Foreign Investors, Domestic Courts and Investment Treaty Arbitration

Research output: Chapter in Book/Report/Conference proceedingChapter


Supporters of ISDS often justify the continued existence of ISDS on the basis that disputes are denationalized, thus keeping foreign investors out of domestic courts which may lack independence, be less efficient, or are biased against foreigners. This justification, unwittingly perhaps, strengthens a perception that foreign investors proceed directly to the international sphere. However, this chapter finds that many investors do avail themselves of domestic courts prior to an ISDS case and asks why this is the case. Looking at two states with transitional judiciaries and two states with well-functioning judiciaries, the author uncovers a rich data on the impressive scope of claims brought by foreign investors in the host states where they are investing; and Gáspár-Szilágyi concludes with some reflections on the role of domestic litigation in the legitimation of ISDS. (This abstract needs development)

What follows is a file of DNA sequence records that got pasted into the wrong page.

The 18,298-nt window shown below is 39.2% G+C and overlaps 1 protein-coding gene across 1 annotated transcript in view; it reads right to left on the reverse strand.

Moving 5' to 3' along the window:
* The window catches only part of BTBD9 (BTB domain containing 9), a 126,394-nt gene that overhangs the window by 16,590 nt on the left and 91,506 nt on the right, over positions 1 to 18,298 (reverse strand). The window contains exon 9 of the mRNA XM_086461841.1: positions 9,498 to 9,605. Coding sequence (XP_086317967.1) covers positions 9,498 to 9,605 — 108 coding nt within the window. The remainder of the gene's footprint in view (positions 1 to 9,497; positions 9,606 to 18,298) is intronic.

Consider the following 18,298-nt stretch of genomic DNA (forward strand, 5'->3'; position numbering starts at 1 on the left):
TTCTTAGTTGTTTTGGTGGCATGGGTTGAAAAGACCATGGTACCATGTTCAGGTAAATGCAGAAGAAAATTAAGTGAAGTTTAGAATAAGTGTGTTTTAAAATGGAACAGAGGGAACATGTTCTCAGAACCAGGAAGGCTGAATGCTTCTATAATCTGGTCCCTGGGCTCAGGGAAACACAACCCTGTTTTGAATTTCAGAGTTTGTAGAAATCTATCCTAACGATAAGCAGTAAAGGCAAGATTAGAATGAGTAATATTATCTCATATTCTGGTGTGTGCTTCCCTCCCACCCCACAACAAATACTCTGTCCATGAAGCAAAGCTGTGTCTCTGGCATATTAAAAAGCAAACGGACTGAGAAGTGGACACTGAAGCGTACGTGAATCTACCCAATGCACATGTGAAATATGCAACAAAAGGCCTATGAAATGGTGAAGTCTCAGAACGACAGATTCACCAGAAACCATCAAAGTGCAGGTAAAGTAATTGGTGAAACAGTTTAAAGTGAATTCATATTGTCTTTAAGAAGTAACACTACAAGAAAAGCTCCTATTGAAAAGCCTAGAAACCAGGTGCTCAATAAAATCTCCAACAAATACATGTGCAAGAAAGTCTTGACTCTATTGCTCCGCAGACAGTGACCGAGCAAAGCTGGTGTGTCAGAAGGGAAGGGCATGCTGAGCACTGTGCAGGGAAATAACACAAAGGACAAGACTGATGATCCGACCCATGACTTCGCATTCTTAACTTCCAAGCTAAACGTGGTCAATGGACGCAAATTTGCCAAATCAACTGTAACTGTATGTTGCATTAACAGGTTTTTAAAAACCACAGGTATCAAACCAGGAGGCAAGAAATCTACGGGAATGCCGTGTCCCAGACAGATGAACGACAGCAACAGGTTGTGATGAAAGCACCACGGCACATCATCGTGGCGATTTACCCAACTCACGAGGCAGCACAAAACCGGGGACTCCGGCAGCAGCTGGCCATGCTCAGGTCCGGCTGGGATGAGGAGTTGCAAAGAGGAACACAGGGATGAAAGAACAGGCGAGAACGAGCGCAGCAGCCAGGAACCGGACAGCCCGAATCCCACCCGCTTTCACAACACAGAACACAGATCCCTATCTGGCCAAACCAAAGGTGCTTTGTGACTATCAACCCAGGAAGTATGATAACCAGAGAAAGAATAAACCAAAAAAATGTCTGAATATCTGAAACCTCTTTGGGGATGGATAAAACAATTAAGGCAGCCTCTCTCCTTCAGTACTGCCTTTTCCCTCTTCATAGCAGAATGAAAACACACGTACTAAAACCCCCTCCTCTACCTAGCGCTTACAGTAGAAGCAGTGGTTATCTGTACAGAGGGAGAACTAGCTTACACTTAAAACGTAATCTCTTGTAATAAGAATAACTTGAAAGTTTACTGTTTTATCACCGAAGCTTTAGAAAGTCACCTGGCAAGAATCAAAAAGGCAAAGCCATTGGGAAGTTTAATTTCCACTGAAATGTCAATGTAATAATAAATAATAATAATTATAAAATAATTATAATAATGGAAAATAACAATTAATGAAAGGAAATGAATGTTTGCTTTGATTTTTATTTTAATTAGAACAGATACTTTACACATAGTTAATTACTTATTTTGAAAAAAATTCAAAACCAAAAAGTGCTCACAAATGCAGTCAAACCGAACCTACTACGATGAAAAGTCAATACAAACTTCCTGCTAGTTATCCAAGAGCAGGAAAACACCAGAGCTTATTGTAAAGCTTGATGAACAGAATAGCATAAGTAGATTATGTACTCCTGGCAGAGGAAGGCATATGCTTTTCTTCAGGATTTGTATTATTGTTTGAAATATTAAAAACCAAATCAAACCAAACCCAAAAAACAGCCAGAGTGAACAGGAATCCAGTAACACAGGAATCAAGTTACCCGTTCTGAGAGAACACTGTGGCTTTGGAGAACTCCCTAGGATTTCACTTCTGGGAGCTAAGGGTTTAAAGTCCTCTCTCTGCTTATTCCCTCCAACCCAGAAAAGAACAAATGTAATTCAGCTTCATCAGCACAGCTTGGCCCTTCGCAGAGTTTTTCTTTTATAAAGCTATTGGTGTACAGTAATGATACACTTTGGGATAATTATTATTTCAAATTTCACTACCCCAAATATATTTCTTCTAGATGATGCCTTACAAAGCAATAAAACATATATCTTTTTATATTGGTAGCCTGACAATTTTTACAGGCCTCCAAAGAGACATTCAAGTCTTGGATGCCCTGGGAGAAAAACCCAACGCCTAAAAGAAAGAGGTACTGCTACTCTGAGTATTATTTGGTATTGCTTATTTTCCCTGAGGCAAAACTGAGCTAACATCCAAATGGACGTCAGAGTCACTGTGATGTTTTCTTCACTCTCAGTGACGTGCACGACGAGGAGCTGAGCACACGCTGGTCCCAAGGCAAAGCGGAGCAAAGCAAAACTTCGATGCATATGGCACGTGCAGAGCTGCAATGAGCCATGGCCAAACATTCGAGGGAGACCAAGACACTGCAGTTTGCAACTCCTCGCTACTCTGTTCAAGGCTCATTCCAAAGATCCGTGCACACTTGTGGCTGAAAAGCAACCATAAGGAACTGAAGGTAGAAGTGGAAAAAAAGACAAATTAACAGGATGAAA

Original languageEnglish
Title of host publicationThe Legitimacy of Investment Arbitration
Subtitle of host publicationEmpirical Perspective
EditorsDaniel Behn, Ole Kristian Fauchald, Malcolm Langford
PublisherCambridge University Press
Number of pages59
ISBN (Electronic)9781108949989, 9781108946636
ISBN (Print)9781108837583
Publication statusPublished - Jan 2022

Publication series

NameStudies on International Courts and Tribunals
PublisherCambridge University Press


  • investment
  • arbitration
  • empirical
  • methodology
  • ISDS
  • legitimacy
  • denationalization
  • domestic
  • courts
  • local
  • remedies


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